REVIEW: Mean Red Spiders: Still Life Fast Moving
Mean Red Spiders: Still Life Fast Moving [Clairecords, 2002]
Three words? Dreamy summer days.
The Mean Red Spiders released their third album Still Life Fast Moving back in October of 2002, but as we pass the one-year anniversary, the record retains its shimmering summer feel. The group's sound is a combination of light breeze with bright rays of sun, a mix of singer Lisa Nighswander's soft and dreamy voice on top of flowing instrumental sounds. This blend encompasses an eclectic range of musics, from lounge to lullaby to ambient and upbeat danceable songs. There's a melancholy vibe, but it's not a bring-down sadness; instead, the Mean Red Spider seem to be advocates of a more laid-back philosophy: "Life can suck, let's go groove." Somehow the name Still Life Fast Moving starts to make sense after repeated listenings.
The opening track, "First and Only," starts us off in an upbeat and almost poppy manner. It's as if the Spiders want to prove that they are capable of producing a song for mainstream radio. Regardless, the track is lovely. Lisa Nighswander's voice is super sweet and melodious, and mixes beautifully with the rhythms created behind it. Whether she's singing lyrics or just oohing along, her voice is what sets the opening tone for the Spiders.
After the first track, the Spiders start going in all sorts of different directions. They slow things down right away on "Advance to Illinois," bringing in the ambient guitar and other instruments that are used throughout the album. While Nighswander's vocals are what initially stick out, it is the harmony of the varying parts that emerge as the Mean Red Spiders' foremost strength. The two fully instrumental tracks are especially wondrous: the slow buildup and never-ending crescendos on "Chinese Wall Declaration," along with the ghostly entrance to "First and Only (Reprise)," form my favorite moments of the CD.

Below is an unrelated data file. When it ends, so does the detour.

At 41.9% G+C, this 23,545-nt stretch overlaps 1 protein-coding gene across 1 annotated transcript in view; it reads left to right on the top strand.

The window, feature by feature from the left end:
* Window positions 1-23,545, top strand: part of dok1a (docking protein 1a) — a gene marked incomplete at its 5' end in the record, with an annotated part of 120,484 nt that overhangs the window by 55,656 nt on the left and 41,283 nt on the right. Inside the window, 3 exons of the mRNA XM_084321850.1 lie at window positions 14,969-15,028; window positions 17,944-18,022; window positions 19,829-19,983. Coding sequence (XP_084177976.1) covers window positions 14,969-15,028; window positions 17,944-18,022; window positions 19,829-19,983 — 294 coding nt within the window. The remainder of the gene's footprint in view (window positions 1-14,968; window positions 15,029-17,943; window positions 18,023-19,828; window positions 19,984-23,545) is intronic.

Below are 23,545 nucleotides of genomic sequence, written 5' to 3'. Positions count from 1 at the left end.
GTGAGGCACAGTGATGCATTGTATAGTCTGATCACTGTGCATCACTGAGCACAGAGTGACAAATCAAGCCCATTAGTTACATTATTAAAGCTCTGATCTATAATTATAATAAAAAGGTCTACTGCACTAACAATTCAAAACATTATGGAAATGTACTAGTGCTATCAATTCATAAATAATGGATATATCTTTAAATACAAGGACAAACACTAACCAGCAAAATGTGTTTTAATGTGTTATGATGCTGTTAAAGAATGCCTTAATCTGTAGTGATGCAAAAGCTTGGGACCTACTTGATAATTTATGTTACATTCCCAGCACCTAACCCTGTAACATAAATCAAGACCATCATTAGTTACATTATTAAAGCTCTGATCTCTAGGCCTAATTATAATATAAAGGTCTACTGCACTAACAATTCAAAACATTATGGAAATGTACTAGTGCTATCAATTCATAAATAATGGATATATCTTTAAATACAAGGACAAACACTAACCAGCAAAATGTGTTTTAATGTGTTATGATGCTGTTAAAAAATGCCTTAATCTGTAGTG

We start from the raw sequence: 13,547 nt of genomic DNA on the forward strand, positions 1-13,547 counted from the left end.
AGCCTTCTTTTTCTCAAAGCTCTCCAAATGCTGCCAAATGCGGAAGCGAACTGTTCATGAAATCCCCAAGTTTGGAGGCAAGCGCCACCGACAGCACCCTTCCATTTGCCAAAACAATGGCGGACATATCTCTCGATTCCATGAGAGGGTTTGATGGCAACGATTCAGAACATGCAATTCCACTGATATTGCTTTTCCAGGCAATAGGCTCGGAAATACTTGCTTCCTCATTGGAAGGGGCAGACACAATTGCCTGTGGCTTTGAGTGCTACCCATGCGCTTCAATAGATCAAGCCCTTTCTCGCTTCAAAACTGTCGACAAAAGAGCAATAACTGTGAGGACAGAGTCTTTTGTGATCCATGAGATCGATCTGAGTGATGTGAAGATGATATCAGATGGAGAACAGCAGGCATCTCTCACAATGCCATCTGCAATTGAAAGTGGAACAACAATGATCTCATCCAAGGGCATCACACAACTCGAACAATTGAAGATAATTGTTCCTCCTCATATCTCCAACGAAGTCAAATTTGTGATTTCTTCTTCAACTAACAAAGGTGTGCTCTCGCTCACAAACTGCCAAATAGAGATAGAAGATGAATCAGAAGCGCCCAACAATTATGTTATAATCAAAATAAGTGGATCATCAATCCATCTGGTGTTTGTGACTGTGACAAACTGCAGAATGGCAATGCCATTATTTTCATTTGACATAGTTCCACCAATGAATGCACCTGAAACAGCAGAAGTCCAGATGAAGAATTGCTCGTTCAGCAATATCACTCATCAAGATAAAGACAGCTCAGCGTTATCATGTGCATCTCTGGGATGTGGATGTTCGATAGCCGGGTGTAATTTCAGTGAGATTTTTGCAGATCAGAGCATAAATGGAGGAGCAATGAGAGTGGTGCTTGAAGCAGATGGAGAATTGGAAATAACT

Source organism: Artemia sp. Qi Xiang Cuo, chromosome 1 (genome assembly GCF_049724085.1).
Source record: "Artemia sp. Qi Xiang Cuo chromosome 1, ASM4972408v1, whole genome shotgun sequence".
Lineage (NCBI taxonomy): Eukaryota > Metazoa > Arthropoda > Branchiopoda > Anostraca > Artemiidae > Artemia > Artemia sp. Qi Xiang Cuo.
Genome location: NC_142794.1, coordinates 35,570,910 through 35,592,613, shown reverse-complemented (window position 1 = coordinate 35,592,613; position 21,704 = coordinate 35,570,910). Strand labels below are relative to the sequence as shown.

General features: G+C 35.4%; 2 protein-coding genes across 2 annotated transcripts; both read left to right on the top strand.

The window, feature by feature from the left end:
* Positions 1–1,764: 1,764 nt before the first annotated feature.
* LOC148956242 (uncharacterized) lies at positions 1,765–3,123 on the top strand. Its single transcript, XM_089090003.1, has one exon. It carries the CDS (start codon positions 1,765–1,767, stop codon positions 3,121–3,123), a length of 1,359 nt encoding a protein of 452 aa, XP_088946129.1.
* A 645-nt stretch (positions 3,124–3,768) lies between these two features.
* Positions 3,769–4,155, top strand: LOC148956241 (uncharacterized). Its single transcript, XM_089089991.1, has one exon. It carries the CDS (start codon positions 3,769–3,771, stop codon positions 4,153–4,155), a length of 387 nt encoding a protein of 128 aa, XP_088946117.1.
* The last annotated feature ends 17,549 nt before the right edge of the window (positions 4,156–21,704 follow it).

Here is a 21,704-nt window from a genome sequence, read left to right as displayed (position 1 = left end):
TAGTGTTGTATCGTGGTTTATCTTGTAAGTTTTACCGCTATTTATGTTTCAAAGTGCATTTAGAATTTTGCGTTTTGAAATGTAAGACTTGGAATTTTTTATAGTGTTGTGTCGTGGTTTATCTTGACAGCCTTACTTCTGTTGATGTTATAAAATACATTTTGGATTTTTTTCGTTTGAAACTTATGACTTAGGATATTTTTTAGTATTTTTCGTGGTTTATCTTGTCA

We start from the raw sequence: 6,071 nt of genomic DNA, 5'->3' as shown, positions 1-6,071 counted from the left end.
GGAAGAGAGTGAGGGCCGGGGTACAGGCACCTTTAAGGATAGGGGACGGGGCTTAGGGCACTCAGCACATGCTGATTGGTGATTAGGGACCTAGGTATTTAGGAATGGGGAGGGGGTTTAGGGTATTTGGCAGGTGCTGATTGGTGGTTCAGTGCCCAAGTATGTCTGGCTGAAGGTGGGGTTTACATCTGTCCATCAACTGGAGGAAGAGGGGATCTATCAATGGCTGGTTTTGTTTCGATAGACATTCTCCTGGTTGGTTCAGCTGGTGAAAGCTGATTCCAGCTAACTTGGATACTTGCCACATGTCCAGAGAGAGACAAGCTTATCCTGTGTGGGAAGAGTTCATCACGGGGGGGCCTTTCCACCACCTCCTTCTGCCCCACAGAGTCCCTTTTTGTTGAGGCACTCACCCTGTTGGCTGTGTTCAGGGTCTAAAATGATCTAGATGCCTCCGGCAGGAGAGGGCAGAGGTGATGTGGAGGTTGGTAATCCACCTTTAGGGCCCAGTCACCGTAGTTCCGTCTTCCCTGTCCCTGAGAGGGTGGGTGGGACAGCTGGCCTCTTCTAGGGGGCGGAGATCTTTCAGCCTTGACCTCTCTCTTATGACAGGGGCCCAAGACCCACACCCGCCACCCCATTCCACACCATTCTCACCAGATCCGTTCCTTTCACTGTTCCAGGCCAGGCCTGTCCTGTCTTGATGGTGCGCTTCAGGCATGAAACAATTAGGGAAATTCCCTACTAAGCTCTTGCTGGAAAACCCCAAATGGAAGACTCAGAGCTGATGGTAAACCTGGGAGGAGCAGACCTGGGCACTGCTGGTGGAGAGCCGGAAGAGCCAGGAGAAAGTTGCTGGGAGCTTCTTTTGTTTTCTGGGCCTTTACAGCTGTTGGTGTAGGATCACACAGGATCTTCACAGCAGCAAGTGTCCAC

The Spider's manipulate their noise into fluid and occasionally enthralling soundscapes. As with most fully atmospheric bands, if the listener isn't willing to take in all the sounds it can become a little grating on the ears. On the other hand, the more into the music you are, the more beautiful it can become. Still Life Fast Moving was a big step for the Spiders in developing a clarity and fullness to their sound. If they keep this up, they are guaranteed to impress.